Enterprises Grapple With E-Mail Growth
Worldwide e-mail traffic totals about 175 billion messages per day -- a number that includes spam as well as legitimate messages. Not only are users working with more messages than ever before, corporations are also finding that they have to manage those items more carefully now than they might have done in the past.
Jul 31, 2006 5:00 AM PT
Companies are seeing e-mail usage grow at exponential rates. While the rise in e-mail use can improve employee productivity, it also presents challenges to IT staff, many of whom are struggling to keep pace with the rapid increases as related management, security and storage tasks increase. Some are looking at e-mail outsourcing options as possible solutions.
E-mail use has been increasing by a variety of metrics. First, the number of employees using these systems is swelling. Industry analysts say that there are more than a billion e-mail users today, a number that gets larger every day.
Indeed, e-mail has become a vital business tool. "Many executives feel that e-mail is a necessary component in helping them complete their work in a timely fashion," said Michael Osterman, president of Osterman Research, a market research firm. Consequently, every morning when employees come in and power up their computers, the first application that they access is often e-mail. If it is unavailable, they may feel lost.
Employees rely so heavily on e-mail, they are generating more e-mail messages to accomplish an ever-widening variety of tasks. "We are seeing employees use e-mail for a variety of functions, like calendaring and contact management, applications that were not designed for e-mail systems," stated Karen Hobert, an industry analyst with market research firm Burton Group.
At the same time, as mobility becomes more common, employees need a simple way to store, share, and transfer data files between their desktop systems and handheld and laptop devices. Moving even large files between computers can be done by simply sending files to their own e-mail account and then downloading them to a different computer.
Throw Out the Fax Machine
The widening acceptance of e-mail is also reducing the necessity for fax machines. When individuals have to send paper documents, they can simply scan them and attach the file to an e-mail message. Multiple pages of scanned documents can range in size from 2 to 8 MB, which previously meant they were too large for personal e-mail accounts. However, expanded e-mail storage allowances eliminate this problem. At the end of the day, users find there is nothing that a fax machine can do that cannot be done with an e-mail account and a scanner.
E-mailing scanned documents is more efficient than faxing and much cheaper as well. An electronic file is easier to use, store and disseminate than a paper copy. There is no extra phone line to rent and the price of scanners has fallen considerably -- and in many cases is being built in to printers. Another plus is the elimination of the stack of unclaimed faxes that typically sits next to office fax machines.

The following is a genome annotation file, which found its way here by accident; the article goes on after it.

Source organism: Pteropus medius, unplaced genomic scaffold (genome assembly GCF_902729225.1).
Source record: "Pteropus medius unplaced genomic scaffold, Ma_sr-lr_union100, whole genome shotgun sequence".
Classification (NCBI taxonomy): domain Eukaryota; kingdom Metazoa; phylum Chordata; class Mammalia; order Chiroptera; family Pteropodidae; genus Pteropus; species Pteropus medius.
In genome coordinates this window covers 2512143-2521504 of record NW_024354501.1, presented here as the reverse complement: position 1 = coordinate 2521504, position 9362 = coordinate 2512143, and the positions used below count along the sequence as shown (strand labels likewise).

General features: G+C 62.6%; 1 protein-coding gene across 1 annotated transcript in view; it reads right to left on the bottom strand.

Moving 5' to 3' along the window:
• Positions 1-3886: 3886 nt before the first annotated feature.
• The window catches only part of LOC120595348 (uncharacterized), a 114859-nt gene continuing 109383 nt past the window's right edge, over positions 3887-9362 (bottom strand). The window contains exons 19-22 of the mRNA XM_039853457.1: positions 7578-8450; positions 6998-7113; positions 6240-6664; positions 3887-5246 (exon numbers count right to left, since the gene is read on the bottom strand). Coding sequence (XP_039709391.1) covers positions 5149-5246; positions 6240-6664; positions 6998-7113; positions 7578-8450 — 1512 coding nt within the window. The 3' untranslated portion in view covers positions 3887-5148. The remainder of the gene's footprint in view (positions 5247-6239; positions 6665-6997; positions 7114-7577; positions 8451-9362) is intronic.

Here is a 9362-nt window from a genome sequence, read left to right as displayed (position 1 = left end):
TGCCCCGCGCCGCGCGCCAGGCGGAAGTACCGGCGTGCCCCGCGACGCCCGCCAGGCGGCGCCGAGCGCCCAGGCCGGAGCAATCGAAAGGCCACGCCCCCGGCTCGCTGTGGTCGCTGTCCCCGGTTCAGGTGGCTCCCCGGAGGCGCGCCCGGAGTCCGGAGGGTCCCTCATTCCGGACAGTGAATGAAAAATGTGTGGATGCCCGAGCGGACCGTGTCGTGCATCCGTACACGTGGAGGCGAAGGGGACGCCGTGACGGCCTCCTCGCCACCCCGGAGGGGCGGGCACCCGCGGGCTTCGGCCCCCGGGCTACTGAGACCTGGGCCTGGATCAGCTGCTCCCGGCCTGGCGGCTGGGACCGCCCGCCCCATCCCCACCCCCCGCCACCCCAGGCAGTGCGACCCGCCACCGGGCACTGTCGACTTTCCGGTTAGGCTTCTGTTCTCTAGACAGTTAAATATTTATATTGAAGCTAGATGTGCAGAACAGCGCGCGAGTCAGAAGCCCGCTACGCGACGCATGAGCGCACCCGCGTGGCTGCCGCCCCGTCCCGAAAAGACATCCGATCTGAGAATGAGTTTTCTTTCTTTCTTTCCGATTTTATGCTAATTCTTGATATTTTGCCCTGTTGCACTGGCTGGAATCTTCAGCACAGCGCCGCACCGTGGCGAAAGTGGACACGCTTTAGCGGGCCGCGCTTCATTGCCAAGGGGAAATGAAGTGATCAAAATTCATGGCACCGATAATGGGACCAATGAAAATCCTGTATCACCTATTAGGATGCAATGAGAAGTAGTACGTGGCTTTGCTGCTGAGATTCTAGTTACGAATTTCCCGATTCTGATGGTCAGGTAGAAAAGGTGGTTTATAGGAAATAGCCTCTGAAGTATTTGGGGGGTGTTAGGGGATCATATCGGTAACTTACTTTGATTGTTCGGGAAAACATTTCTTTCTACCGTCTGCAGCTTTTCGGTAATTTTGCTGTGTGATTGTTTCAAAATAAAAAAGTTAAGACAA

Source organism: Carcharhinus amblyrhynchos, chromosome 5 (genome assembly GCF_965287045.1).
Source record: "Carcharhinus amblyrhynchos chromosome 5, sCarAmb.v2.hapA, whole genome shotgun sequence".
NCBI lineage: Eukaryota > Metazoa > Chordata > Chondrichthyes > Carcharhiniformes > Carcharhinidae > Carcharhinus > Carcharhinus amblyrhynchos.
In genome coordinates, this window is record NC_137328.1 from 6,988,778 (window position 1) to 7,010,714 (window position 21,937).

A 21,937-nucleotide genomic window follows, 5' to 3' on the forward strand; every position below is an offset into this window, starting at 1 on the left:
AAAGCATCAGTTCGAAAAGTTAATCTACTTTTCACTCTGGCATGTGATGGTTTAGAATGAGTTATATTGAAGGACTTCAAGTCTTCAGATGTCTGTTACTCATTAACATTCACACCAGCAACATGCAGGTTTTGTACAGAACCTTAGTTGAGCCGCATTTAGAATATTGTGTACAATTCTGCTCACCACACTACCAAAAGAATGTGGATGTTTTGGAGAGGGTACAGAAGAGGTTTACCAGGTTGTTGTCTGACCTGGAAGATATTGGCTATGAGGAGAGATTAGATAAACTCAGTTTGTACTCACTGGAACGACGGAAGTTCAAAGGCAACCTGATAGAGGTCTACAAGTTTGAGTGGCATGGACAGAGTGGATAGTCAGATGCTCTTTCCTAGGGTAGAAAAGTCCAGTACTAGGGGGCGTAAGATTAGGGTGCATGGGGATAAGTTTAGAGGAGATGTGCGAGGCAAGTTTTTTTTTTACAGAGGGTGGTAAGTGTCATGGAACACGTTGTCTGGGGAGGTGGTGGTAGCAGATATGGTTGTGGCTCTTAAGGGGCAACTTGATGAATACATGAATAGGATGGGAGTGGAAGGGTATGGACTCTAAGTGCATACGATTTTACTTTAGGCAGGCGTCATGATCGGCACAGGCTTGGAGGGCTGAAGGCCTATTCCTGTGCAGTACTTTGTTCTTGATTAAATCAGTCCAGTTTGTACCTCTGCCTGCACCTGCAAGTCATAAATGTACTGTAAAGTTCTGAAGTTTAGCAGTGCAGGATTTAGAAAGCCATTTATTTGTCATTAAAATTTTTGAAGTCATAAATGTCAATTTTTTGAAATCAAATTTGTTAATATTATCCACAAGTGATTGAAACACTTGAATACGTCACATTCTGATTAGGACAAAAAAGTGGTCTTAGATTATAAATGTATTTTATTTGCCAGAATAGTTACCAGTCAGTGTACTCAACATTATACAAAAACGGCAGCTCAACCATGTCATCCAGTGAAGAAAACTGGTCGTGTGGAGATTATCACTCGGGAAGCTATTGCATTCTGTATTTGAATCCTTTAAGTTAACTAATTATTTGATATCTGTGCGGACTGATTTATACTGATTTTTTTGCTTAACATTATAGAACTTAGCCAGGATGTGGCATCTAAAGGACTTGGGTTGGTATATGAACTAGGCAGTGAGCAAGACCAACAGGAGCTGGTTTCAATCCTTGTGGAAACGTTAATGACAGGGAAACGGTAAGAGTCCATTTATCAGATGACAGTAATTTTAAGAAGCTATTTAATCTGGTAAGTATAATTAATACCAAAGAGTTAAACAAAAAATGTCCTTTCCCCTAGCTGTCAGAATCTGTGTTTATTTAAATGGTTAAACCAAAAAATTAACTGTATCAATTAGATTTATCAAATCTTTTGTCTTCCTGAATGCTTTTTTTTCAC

All of these advantages have boosted worldwide e-mail traffic volume to about 175 billion messages per day; this number includes spam as well as legitimate messages. Many individual users receive hundreds of messages per day which might make it difficult to keep up.
Message files are also becoming larger than ever before. Users work with large, complex attachments, such as audio files and video clips, that take up multiple megabytes of storage. As such, not only are users working with more messages than ever before, corporations are also finding that they have to manage those items more carefully now than they might have in the past, in part due to compliance rules.
"Government compliance initiatives, such as Sarbanes-Oxley, are forcing companies to put procedures in place that ensure that e-mail messages are properly collected and protected," said Scott Bolser, an industry analyst with messaging market research firm Ferris Group.
The end result is a dramatic rise in the volume of messages created and stored. "When Google entered the e-mail market and upped the maximum size from Megabytes to Gigabytes, users expected that a lot of storage would be available with their e-mail accounts," Ferris Research's Bolser told the E-Commerce Times.
Previously, sending and receiving large files was difficult, and users were forced to clean out overloaded inboxes on a regular basis. Now, file size is not such a significant issue: a 1 gigabyte inbox can store up to 8 billion bits of data, or the equivalent of 500,000 pages of text.
What is significant is that as more private company data becomes tied up in e-mail, many firms are forced to monitor outbound content, i.e., those messages employees send to co-workers, customers and suppliers.
The bottom line is that e-mail systems are becoming more complex and their management more time-consuming. Firms may find outsourcing of some or all of this management attractive. Many vendors that specialize in this area include added-value offerings such as security, spam prevention, archiving, and compliance auditing, and can also tailor e-mail box storage requirements to individuals, so companies can cater to those with high requirements without buying more storage than they need.
"Managing e-mail systems has become a top priority in most companies, and there is no reason to think that will change as the market continues to evolve," concluded Osterman Research's Osterman.